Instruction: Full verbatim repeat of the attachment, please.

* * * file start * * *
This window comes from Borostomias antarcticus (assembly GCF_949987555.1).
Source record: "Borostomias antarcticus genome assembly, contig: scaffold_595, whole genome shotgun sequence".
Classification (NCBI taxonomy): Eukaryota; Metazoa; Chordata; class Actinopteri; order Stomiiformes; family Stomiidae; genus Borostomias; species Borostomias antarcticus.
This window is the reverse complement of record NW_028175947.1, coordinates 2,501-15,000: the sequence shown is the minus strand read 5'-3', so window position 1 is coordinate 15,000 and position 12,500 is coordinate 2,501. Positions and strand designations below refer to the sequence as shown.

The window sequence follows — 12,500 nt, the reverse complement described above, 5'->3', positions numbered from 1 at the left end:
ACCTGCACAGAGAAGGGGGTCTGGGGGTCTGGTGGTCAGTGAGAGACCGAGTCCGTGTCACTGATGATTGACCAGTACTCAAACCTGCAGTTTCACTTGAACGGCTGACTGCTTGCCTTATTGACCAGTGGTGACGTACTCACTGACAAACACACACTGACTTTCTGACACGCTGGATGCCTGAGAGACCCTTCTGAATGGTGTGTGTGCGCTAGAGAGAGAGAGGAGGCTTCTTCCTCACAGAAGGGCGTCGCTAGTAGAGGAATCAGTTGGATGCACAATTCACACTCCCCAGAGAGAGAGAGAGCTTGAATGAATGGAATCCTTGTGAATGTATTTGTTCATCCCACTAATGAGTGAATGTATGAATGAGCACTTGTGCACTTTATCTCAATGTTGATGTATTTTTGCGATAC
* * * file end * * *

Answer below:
This window comes from Borostomias antarcticus (assembly GCF_949987555.1).
Source record: "Borostomias antarcticus genome assembly, contig: scaffold_595, whole genome shotgun sequence".
Classification (NCBI taxonomy): Eukaryota; Metazoa; Chordata; class Actinopteri; order Stomiiformes; family Stomiidae; genus Borostomias; species Borostomias antarcticus.
This window is the reverse complement of record NW_028175947.1, coordinates 2,501-15,000: the sequence shown is the minus strand read 5'-3', so window position 1 is coordinate 15,000 and position 12,500 is coordinate 2,501. Positions and strand designations below refer to the sequence as shown.

The window sequence follows — 12,500 nt, the reverse complement described above, 5'->3', positions numbered from 1 at the left end:
ACCTGCACAGAGAAGGGGGTCTGGGGGTCTGGTGGTCAGTGAGAGACCGAGTCCGTGTCACTGATGATTGACCAGTACTCAAACCTGCAGTTTCACTTGAACGGCTGACTGCTTGCCTTATTGACCAGTGGTGACGTACTCACTGACAAACACACACTGACTTTCTGACACGCTGGATGCCTGAGAGACCCTTCTGAATGGTGTGTGTGCGCTAGAGAGAGAGAGGAGGCTTCTTCCTCACAGAAGGGCGTCGCTAGTAGAGGAATCAGTTGGATGCACAATTCACACTCCCCAGAGAGAGAGAGAGCTTGAATGAATGGAATCCTTGTGAATGTATTTGTTCATCCCACTAATGAGTGAATGTATGAATGAGCACTTGTGCACTTTATCTCAATGTTGATGTATTTTTGCGATAC